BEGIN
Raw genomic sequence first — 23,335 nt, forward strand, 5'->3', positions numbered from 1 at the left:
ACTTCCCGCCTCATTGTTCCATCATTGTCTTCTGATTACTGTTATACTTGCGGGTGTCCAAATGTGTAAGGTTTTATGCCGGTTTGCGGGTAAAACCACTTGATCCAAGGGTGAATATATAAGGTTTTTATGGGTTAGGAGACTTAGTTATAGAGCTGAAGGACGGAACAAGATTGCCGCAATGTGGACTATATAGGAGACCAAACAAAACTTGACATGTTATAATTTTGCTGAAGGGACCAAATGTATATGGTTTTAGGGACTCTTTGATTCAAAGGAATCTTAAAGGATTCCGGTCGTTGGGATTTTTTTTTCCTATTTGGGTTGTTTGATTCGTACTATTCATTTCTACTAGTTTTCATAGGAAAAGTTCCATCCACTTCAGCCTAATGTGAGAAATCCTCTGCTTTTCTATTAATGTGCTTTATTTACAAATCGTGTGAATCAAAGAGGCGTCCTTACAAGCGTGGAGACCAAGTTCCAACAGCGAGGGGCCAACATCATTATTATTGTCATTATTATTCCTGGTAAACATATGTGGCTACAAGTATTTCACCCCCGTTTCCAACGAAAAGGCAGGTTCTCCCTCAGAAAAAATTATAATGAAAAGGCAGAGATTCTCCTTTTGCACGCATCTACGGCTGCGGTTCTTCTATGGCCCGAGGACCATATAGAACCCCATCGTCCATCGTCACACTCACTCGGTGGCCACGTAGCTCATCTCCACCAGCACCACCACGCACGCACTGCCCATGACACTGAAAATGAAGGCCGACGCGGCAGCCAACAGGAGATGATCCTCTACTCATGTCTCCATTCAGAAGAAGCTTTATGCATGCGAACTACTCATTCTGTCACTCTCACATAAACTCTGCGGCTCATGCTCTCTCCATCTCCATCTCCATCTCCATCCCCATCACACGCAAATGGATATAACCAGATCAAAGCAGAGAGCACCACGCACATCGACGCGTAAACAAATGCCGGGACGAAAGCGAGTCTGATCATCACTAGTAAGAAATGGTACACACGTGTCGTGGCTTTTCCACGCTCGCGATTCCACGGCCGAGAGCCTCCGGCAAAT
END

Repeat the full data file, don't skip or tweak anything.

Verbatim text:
Raw genomic sequence first — 23,335 nt, forward strand, 5'->3', positions numbered from 1 at the left:
ACTTCCCGCCTCATTGTTCCATCATTGTCTTCTGATTACTGTTATACTTGCGGGTGTCCAAATGTGTAAGGTTTTATGCCGGTTTGCGGGTAAAACCACTTGATCCAAGGGTGAATATATAAGGTTTTTATGGGTTAGGAGACTTAGTTATAGAGCTGAAGGACGGAACAAGATTGCCGCAATGTGGACTATATAGGAGACCAAACAAAACTTGACATGTTATAATTTTGCTGAAGGGACCAAATGTATATGGTTTTAGGGACTCTTTGATTCAAAGGAATCTTAAAGGATTCCGGTCGTTGGGATTTTTTTTTCCTATTTGGGTTGTTTGATTCGTACTATTCATTTCTACTAGTTTTCATAGGAAAAGTTCCATCCACTTCAGCCTAATGTGAGAAATCCTCTGCTTTTCTATTAATGTGCTTTATTTACAAATCGTGTGAATCAAAGAGGCGTCCTTACAAGCGTGGAGACCAAGTTCCAACAGCGAGGGGCCAACATCATTATTATTGTCATTATTATTCCTGGTAAACATATGTGGCTACAAGTATTTCACCCCCGTTTCCAACGAAAAGGCAGGTTCTCCCTCAGAAAAAATTATAATGAAAAGGCAGAGATTCTCCTTTTGCACGCATCTACGGCTGCGGTTCTTCTATGGCCCGAGGACCATATAGAACCCCATCGTCCATCGTCACACTCACTCGGTGGCCACGTAGCTCATCTCCACCAGCACCACCACGCACGCACTGCCCATGACACTGAAAATGAAGGCCGACGCGGCAGCCAACAGGAGATGATCCTCTACTCATGTCTCCATTCAGAAGAAGCTTTATGCATGCGAACTACTCATTCTGTCACTCTCACATAAACTCTGCGGCTCATGCTCTCTCCATCTCCATCTCCATCTCCATCCCCATCACACGCAAATGGATATAACCAGATCAAAGCAGAGAGCACCACGCACATCGACGCGTAAACAAATGCCGGGACGAAAGCGAGTCTGATCATCACTAGTAAGAAATGGTACACACGTGTCGTGGCTTTTCCACGCTCGCGATTCCACGGCCGAGAGCCTCCGGCAAAT